Do Colleges Need a Chief Data        Officer?

Greg Bedell

In Brief

5-Minute Read

Universities today recognize the importance of having access to meaningful, quality data. In fact, there is often an overabundance of data, with many departments equipped with specialized technology platforms to manage and report on their discrete programs and functions.


  • No institution has been immune from the ripple effects of the pandemic, but those who lack data-driven insights are at risk of more scrutiny.

  • An integrated data dashboard can shape institutional behavior for the future while also facilitating data-informed, strategic decisions today.

  • If implemented correctly, chief data officers at colleges and universities can ensure the right insights are gleaned from the data dashboard.

The current world health crisis has served to emphasize how critical this capability is, as leaders have been thrust into a position of continuously modeling a variety of health-related, personnel-related and finance-related scenarios in real time. No institution has been immune from the ripple effects of the pandemic, but those who lack data-driven insights are at risk of more scrutiny. As an example, understanding how changes in the program portfolio make an impact on enrollment and research growth provides a line of sight well ahead of siloed analytics efforts.

What is the value of an integrated data dashboard?

Integrated Data Dashboard

A labeled, dissected pyramid depicting the hierarchy of data

University leaders want quicker access to information they can act on, as opposed to having time spent waiting on reports. The expectation is that the unknowns we encounter in day-to-day life are responded to with data-informed decision making. This is why many boards and leadership teams are learning that distinct leadership roles and centralized institution-level dashboards are worth the investment, as they make decision making easier and integrating operational and strategic viewpoints faster, primarily because multiple participants in the decision process have consistent views of accurate information.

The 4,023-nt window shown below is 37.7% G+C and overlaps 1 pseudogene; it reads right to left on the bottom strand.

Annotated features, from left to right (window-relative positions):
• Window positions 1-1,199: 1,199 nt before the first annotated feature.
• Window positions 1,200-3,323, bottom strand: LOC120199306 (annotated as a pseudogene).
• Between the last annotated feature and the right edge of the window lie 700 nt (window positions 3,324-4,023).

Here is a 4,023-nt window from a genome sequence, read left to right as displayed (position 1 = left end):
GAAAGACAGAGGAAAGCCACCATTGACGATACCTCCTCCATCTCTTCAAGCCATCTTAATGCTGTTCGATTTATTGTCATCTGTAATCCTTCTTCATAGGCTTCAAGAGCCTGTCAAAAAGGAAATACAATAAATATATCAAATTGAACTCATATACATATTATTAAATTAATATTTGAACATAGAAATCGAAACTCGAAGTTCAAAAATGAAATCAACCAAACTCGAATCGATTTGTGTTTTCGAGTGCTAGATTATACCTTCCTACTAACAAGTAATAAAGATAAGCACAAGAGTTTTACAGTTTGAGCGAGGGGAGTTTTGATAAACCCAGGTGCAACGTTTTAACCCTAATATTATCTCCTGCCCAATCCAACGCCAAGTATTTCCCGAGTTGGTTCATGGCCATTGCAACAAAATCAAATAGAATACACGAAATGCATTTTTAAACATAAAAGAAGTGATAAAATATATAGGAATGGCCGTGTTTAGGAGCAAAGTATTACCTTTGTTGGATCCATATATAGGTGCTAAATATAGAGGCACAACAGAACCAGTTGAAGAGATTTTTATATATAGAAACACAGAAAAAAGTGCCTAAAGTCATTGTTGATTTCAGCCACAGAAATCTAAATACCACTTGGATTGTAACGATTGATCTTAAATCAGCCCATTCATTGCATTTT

The value of an integrated dashboard will extend far beyond the immediate need to model ways to pivot during a crisis. Laying the foundation for a dashboard can shape institutional behavior for the future while also facilitating data-informed, strategic decisions today. This work benefits greatly from the institutional empowerment of a dedicated leader whose sole focus is bringing together disparate analytics efforts into a single cogent enterprisewide lens.